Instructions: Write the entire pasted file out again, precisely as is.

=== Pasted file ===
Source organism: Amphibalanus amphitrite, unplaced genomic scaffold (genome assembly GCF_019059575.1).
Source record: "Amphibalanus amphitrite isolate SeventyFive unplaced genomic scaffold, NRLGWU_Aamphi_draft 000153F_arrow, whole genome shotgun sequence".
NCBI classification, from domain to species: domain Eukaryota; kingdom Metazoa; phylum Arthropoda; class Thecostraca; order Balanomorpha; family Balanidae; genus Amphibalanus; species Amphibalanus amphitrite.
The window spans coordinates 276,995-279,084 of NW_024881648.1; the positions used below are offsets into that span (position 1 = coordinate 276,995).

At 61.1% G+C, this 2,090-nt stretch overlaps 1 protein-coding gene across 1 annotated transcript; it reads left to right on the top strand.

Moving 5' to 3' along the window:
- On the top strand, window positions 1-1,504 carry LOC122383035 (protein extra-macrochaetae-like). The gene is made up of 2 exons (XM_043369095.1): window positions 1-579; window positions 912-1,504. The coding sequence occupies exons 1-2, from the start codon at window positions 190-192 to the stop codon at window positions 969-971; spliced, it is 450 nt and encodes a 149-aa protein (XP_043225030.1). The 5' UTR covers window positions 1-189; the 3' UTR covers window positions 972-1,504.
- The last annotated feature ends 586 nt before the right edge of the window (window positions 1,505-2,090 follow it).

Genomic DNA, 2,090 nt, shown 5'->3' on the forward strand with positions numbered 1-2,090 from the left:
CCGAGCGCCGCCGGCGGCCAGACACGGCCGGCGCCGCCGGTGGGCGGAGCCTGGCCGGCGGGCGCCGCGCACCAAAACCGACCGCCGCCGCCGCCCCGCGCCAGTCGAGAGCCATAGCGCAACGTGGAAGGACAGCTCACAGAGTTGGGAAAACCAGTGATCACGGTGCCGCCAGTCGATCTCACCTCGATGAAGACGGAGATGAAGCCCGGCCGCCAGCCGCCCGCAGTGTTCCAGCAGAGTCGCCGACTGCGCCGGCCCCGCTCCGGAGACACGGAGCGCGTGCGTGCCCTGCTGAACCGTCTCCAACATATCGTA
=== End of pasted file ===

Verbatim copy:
Source organism: Amphibalanus amphitrite, unplaced genomic scaffold (genome assembly GCF_019059575.1).
Source record: "Amphibalanus amphitrite isolate SeventyFive unplaced genomic scaffold, NRLGWU_Aamphi_draft 000153F_arrow, whole genome shotgun sequence".
NCBI classification, from domain to species: domain Eukaryota; kingdom Metazoa; phylum Arthropoda; class Thecostraca; order Balanomorpha; family Balanidae; genus Amphibalanus; species Amphibalanus amphitrite.
The window spans coordinates 276,995-279,084 of NW_024881648.1; the positions used below are offsets into that span (position 1 = coordinate 276,995).

At 61.1% G+C, this 2,090-nt stretch overlaps 1 protein-coding gene across 1 annotated transcript; it reads left to right on the top strand.

Moving 5' to 3' along the window:
- On the top strand, window positions 1-1,504 carry LOC122383035 (protein extra-macrochaetae-like). The gene is made up of 2 exons (XM_043369095.1): window positions 1-579; window positions 912-1,504. The coding sequence occupies exons 1-2, from the start codon at window positions 190-192 to the stop codon at window positions 969-971; spliced, it is 450 nt and encodes a 149-aa protein (XP_043225030.1). The 5' UTR covers window positions 1-189; the 3' UTR covers window positions 972-1,504.
- The last annotated feature ends 586 nt before the right edge of the window (window positions 1,505-2,090 follow it).

Genomic DNA, 2,090 nt, shown 5'->3' on the forward strand with positions numbered 1-2,090 from the left:
CCGAGCGCCGCCGGCGGCCAGACACGGCCGGCGCCGCCGGTGGGCGGAGCCTGGCCGGCGGGCGCCGCGCACCAAAACCGACCGCCGCCGCCGCCCCGCGCCAGTCGAGAGCCATAGCGCAACGTGGAAGGACAGCTCACAGAGTTGGGAAAACCAGTGATCACGGTGCCGCCAGTCGATCTCACCTCGATGAAGACGGAGATGAAGCCCGGCCGCCAGCCGCCCGCAGTGTTCCAGCAGAGTCGCCGACTGCGCCGGCCCCGCTCCGGAGACACGGAGCGCGTGCGTGCCCTGCTGAACCGTCTCCAACATATCGTA